Marcie knew the mascara stained her cheeks.
She passed a semi on the right. Who cared? Sometimes things like that just have to happen. It wasn’t that big a deal. Not really.
Water splashed the windshield. She flipped the wipers on. The needle dipped toward the E. She kept driving. There weren’t any exits around anyway. Just endless miles of sand and sagebrush and billboards advertising Doctor Armadillo’s Mystery Tonic and Little Buddha’s Strip Parlor and Antique Club.
The seat next to her remained empty. The space yawned at her.
She hated her author. Why would someone invent a character like her and throw her away? Why bother creating a story set in a car about a woman mourning her old life, and then throw the whole story away? That was just abuse. That was reckless abandonment, malicious intent, hateful –
Marcie honked the horn and slammed the brakes. She hated the traffic snarls more.
Why would anyone create a broken character with no intent to mend her? She had seen so many stronger women on the highway. She glanced over –
–yep. Samantha was there. A woman who had been cast aside so many times, and always walked away better. How could someone get that way? How could Marcie grow?
Oh, never mind. The author never thought she should grow, so she never would. She couldn’t. She was a character without any kind of potential for growth.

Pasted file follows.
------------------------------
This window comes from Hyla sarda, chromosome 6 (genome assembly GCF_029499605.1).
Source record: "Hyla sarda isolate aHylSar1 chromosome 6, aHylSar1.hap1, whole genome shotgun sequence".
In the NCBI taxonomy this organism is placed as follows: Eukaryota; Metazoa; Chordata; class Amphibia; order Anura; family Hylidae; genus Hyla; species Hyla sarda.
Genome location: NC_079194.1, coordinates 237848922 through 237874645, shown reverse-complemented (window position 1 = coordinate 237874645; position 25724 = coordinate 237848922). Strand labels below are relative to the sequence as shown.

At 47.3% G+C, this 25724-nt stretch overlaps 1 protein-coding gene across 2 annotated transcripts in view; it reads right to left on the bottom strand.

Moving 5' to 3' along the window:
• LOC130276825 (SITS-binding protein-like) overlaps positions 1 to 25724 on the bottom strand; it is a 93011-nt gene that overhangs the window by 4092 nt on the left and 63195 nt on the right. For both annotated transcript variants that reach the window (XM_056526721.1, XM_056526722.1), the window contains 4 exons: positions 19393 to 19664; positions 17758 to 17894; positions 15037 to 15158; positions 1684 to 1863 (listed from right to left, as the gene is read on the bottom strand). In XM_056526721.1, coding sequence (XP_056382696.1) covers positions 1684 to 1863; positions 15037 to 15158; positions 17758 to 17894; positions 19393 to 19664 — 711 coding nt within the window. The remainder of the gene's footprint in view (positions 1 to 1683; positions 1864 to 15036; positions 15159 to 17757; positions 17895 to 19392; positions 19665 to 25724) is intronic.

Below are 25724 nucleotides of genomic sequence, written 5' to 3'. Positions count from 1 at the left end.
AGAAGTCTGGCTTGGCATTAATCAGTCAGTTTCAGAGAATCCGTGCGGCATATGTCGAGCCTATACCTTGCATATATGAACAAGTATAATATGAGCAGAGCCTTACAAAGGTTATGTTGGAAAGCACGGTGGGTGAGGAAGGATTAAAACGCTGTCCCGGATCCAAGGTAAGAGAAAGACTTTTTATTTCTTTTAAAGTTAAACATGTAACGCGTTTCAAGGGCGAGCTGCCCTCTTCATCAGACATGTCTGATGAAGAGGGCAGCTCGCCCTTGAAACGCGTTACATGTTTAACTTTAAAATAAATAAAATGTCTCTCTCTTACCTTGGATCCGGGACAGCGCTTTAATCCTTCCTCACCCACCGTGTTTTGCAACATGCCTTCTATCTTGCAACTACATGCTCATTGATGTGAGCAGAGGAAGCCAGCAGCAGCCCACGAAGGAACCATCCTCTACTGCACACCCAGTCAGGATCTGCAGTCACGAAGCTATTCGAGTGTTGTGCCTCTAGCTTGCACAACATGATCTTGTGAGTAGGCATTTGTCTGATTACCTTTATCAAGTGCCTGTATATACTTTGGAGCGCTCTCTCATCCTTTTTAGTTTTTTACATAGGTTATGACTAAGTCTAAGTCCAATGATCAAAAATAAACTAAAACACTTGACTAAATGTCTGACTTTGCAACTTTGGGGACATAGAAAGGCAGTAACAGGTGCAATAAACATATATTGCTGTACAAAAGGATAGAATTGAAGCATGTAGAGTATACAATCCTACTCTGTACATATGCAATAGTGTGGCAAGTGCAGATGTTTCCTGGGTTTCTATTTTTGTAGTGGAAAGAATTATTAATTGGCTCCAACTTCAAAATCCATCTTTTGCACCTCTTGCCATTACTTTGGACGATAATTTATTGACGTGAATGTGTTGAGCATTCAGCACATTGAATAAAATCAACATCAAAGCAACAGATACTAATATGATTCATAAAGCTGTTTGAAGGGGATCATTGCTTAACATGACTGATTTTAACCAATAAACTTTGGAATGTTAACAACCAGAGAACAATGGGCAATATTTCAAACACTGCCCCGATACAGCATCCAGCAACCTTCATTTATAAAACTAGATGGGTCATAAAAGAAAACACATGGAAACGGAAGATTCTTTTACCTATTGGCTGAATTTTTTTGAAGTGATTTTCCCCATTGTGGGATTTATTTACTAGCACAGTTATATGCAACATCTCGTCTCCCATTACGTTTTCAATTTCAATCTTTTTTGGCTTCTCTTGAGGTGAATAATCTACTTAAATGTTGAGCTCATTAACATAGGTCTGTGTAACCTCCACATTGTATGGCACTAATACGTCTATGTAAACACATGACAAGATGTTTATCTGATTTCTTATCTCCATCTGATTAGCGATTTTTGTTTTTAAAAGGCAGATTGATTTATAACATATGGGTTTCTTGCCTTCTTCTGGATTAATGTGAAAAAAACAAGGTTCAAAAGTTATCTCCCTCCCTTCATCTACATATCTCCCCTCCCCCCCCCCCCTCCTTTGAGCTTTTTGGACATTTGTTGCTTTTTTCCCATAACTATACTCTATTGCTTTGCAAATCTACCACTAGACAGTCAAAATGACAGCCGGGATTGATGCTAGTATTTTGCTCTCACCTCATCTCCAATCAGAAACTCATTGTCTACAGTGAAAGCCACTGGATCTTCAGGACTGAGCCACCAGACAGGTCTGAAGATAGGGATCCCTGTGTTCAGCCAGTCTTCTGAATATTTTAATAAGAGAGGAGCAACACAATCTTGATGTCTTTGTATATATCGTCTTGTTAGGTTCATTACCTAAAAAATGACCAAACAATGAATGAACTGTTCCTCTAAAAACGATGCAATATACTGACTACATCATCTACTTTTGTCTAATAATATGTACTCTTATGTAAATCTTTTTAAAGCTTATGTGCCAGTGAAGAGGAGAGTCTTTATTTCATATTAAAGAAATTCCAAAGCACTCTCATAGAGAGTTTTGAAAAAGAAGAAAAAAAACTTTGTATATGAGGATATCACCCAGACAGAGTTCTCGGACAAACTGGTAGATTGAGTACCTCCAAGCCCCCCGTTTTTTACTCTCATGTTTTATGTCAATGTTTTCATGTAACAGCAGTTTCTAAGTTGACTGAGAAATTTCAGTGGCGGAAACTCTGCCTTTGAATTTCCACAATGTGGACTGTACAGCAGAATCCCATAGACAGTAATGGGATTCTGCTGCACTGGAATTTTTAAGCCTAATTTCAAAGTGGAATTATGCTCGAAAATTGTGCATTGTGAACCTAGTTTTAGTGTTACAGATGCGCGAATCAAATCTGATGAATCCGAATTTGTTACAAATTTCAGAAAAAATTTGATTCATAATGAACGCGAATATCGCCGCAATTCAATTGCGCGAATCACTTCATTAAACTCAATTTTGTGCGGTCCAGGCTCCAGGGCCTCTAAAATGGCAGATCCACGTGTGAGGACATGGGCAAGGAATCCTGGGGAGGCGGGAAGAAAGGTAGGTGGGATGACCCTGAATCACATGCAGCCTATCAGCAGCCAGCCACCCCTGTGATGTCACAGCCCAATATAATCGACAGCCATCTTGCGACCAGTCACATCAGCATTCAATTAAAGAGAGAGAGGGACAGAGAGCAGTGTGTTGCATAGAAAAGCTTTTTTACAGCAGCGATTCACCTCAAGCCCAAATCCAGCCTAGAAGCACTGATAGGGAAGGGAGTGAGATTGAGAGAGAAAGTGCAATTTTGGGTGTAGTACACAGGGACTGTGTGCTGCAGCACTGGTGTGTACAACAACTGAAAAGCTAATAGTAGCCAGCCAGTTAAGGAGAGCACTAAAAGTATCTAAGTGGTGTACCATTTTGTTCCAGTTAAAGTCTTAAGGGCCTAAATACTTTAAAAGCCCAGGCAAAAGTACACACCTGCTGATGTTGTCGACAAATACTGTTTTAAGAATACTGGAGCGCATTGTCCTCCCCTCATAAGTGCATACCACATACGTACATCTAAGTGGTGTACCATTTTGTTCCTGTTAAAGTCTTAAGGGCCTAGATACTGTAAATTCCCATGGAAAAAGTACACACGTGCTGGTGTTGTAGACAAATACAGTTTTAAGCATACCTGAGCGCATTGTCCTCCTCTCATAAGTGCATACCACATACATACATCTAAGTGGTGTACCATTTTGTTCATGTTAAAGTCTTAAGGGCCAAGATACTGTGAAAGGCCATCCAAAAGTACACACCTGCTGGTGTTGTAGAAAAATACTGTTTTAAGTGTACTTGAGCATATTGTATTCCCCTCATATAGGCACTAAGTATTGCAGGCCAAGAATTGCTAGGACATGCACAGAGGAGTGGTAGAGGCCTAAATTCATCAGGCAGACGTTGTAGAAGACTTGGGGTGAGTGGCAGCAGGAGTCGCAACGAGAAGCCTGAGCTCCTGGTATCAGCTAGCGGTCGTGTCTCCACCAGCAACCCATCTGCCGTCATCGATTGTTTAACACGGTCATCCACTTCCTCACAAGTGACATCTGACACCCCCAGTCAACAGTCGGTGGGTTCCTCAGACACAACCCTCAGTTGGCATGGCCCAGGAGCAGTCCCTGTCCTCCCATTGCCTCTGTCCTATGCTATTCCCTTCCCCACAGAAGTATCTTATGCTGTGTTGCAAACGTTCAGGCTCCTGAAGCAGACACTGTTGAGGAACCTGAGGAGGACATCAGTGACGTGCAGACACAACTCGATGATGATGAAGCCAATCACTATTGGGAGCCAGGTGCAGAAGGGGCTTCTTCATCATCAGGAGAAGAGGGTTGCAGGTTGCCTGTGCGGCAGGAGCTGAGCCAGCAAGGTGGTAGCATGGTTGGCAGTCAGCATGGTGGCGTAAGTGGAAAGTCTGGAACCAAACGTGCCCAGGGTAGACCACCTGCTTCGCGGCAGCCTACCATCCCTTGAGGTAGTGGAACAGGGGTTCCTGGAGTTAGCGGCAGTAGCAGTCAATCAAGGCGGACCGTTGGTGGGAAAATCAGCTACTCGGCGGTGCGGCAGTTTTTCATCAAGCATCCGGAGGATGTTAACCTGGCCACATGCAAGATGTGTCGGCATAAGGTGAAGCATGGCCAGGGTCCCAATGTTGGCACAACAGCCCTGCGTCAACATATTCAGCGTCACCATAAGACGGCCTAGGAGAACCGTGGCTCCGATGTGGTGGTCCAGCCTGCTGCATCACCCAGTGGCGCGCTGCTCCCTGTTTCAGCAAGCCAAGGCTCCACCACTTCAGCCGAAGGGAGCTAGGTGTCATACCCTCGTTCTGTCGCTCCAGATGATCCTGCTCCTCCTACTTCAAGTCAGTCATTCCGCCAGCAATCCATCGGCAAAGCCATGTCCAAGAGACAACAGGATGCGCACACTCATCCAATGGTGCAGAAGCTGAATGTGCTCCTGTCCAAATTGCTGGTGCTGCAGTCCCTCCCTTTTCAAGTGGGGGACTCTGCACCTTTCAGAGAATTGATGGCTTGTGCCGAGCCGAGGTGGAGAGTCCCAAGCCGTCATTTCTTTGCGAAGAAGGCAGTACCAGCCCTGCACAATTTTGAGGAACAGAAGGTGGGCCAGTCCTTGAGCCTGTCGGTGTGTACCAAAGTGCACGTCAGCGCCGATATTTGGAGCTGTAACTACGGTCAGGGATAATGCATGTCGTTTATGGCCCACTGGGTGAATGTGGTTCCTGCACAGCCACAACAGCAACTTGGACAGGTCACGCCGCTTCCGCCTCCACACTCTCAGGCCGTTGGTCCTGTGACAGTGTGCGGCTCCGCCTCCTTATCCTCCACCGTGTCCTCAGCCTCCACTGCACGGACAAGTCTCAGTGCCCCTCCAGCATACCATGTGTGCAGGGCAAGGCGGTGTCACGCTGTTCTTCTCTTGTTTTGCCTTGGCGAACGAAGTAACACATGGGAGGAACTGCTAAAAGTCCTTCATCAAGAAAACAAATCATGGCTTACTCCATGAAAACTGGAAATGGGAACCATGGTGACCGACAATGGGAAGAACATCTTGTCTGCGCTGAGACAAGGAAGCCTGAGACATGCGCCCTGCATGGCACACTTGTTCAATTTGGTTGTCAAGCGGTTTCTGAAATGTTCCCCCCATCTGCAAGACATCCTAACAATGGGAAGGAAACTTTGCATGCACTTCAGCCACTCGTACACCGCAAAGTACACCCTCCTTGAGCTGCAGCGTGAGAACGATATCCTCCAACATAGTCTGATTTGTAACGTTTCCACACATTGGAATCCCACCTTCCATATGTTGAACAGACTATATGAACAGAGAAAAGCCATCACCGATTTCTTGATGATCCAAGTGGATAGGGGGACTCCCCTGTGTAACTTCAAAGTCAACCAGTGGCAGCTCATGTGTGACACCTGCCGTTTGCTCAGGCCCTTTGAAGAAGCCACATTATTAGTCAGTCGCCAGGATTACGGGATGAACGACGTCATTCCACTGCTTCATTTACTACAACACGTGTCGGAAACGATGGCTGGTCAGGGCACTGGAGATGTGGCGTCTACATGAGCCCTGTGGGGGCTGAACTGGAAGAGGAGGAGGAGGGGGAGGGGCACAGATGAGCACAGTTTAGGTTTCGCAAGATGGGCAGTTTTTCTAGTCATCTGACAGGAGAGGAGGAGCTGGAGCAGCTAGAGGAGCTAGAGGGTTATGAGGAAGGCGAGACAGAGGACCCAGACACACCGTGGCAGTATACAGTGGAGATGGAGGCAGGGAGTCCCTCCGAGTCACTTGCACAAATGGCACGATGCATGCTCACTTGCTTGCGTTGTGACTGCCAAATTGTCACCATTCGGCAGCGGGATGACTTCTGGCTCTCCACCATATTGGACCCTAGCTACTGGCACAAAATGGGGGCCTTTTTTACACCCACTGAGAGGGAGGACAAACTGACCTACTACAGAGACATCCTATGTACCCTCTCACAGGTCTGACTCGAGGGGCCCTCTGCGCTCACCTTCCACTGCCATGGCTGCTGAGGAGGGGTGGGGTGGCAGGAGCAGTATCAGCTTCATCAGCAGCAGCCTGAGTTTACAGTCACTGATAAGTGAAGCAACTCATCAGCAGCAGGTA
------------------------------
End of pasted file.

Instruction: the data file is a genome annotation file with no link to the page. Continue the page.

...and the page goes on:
So she was stuck, in a car with the needle eternally on E, waiting for that character revelation that would never arrive. If she were written, she would discover herself. Or she’d arrive. Maybe she’d find her long-lost children. Maybe she’d discover her inner strength and start a new life. Maybe she’d drive off a cliff.
But the author never got that far.
So she was a half-character, almost a parody of negative thoughts and feelings, a woman who couldn’t wipe the mascara off her cheeks because…
…because that would mean she wouldn’t even have what little of a character she had now.
If she wasn’t the eternal driver, constantly thrown away, what else would she be?
And so Marcie drove, through the rain, toward a destination she would never find, because she didn’t dare deviate from the story the author had given her…
…even though he’d rejected her.
This is a Barrelbottom Tale.
Read more about Marcie in The Shopping Cart Pirate Pillages!